About 800 bankers from Chase Manhattan Corp. attended a raucous morning pep rally this week, part of a five-state commercial lending blitz.

After a high-energy motivational session at the company's Park Avenue headquarters, loan officers-including some high-ranking executives-fanned out to visit 3,500 current and prospective middle-market customers in New York, Massachusetts, Pennsylvania, Ohio, and Texas.

Such tactics are common as banks try to keep competitors from poaching their customers.

The annual event at Chase began in 1991, after predecessor Chemical Banking Corp. merged with Manufacturers Hanover Corp.

"We were concerned that our competitors would go after our accounts, so we decided to go after theirs," said Frank Lourenso, executive vice president and head of Chase's middle-market group.

The annual rally is meant to fortify Chase's position as the No. 1 middle-market lender in the New York area. The company has ties to 65% of the region's midsize companies with annual sales of $3 million to $500 million.

Some competitors, however, dismissed the effort as a gimmick.

"They're defending themselves," said John Simons, a former Chase banker who is now executive vice president and head of New York middle-market and corporate banking for Fleet Financial Group. "No one wants to bank with just Chase."

He did acknowledge some benefits, however. "It gets the group really charged up (and) focused," he said.

According to a study commissioned by Chase, Citigroup's Citibank unit ranks second in the region, with 33% of the market; Bank of New York Co. and Fleet are tied for third, at 31%, and Merrill Lynch & Co. is fourth, with 27%.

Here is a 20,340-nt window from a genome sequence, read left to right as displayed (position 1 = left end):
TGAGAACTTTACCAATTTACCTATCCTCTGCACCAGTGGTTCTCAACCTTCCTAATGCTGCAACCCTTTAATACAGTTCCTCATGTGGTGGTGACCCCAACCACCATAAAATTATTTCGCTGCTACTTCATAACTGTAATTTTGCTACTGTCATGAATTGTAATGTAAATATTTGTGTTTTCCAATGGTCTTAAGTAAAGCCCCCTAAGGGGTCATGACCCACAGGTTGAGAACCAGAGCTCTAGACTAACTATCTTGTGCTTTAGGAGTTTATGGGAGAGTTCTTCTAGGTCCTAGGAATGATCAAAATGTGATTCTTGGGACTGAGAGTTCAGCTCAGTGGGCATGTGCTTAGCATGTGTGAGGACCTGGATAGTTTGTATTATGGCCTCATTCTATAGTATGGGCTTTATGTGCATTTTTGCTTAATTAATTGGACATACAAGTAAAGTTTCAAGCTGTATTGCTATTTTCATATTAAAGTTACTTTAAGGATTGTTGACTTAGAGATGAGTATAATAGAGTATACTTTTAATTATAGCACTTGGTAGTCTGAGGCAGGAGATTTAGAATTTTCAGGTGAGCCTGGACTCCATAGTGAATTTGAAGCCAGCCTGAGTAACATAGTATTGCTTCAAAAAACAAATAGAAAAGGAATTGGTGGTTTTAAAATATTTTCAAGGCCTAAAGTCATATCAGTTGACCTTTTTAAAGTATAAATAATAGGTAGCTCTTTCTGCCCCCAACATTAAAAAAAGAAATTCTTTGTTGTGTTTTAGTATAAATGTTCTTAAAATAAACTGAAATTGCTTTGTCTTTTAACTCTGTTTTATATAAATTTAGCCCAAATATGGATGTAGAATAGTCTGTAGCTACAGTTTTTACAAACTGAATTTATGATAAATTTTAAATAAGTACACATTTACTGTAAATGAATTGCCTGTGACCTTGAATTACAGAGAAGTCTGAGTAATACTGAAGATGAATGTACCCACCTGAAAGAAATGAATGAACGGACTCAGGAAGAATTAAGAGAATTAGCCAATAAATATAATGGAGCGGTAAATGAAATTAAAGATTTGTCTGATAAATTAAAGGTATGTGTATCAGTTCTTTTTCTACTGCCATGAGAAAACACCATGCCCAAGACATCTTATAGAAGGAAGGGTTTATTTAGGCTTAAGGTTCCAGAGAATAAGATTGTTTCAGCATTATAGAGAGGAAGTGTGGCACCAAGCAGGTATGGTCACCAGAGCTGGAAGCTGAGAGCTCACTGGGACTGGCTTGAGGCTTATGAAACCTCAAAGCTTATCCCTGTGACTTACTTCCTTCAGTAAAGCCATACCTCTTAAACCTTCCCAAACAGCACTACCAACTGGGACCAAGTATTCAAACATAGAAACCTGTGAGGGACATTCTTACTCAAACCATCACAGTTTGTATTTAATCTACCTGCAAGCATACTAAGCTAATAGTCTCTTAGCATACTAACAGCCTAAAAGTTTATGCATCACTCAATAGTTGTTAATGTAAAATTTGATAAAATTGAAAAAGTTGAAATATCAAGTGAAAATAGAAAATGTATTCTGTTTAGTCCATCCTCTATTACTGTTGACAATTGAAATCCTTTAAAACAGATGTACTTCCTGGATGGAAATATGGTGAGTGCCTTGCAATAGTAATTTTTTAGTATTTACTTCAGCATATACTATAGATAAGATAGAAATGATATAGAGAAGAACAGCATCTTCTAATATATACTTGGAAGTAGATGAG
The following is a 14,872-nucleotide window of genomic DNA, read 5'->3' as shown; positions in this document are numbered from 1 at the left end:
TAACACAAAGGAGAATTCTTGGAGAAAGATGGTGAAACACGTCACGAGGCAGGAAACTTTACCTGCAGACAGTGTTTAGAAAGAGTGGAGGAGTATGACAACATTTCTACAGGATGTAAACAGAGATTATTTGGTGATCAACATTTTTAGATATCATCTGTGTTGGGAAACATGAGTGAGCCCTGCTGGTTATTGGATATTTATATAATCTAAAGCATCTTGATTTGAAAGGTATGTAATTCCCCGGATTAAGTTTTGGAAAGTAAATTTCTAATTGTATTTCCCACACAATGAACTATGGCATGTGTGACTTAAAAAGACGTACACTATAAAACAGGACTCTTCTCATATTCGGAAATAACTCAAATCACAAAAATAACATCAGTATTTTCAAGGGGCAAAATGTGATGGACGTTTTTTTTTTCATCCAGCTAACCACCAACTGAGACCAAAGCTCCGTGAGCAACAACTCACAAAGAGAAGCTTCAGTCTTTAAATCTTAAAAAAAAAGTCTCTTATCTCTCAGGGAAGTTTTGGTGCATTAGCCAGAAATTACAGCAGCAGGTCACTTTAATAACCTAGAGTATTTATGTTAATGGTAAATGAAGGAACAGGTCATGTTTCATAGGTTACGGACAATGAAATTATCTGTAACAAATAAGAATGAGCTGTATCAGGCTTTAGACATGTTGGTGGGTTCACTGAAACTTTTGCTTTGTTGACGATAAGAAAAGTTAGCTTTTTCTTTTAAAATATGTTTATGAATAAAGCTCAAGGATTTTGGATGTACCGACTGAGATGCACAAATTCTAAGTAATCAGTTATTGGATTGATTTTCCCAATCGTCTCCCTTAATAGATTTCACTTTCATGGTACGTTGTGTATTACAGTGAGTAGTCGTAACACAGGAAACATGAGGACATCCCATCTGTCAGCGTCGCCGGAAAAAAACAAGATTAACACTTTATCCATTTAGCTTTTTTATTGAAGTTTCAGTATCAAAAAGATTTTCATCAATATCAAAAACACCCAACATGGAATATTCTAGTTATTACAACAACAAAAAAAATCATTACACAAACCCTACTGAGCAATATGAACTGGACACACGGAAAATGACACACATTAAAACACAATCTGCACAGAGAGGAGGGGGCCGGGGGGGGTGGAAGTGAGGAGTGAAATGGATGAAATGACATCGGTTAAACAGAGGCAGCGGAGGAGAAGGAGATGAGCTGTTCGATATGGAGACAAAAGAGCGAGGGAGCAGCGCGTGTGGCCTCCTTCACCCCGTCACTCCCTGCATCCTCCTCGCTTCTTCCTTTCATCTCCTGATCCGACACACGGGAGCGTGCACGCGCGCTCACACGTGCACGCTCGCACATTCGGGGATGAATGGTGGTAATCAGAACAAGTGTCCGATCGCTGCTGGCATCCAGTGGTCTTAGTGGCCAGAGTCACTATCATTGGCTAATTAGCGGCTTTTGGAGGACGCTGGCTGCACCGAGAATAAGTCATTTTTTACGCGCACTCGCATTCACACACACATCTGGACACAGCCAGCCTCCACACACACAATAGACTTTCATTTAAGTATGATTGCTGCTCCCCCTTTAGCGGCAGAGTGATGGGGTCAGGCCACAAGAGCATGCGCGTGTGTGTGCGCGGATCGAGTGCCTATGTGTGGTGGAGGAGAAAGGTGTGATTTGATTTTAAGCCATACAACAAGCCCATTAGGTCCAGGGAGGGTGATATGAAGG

Middle-market customers increasingly want capital markets services, such as high-yield debt and merger advice, Mr. Lourenso said. "Credit still drives most of the business," he said. "But with so much money in the market, these customers are looking to sell their companies or do alternative financing."

Chase is drawing some of this business. Last year the $361 billion-asset company ranked 9th in transactions for firms with a market capitalization of $100 million to $500 million, with six deals worth a total $2.8 billion, according to Securities Data Co. Year-to-date, Chase ranks fourth, with six deals, worth $4.4 billion.

A year ago Chase customer Jockey was looking for a licensee to manufacture its sports apparel. Chase bankers introduced Jockey to Jacques Moret, a bank client that manufactures exercise gear, and a licensing arrangement quickly followed.

After Wednesday's pep rally, Mr. Lourenso popped into family-owned Jacques Moret to discuss insurance and private banking needs. Chase already provides cash management services to the firm.

Afterward, the banker stopped by Hampton Industries Inc., a publicly traded maker of men's shirts and casual apparel. Hampton, a new customer, just agreed to a $100 million revolving credit with Chase.

"I like the old-fashioned banking approach," said David Fuchs, Hampton's chairman and chief executive officer. "We want a bank that becomes a financial adviser to us."

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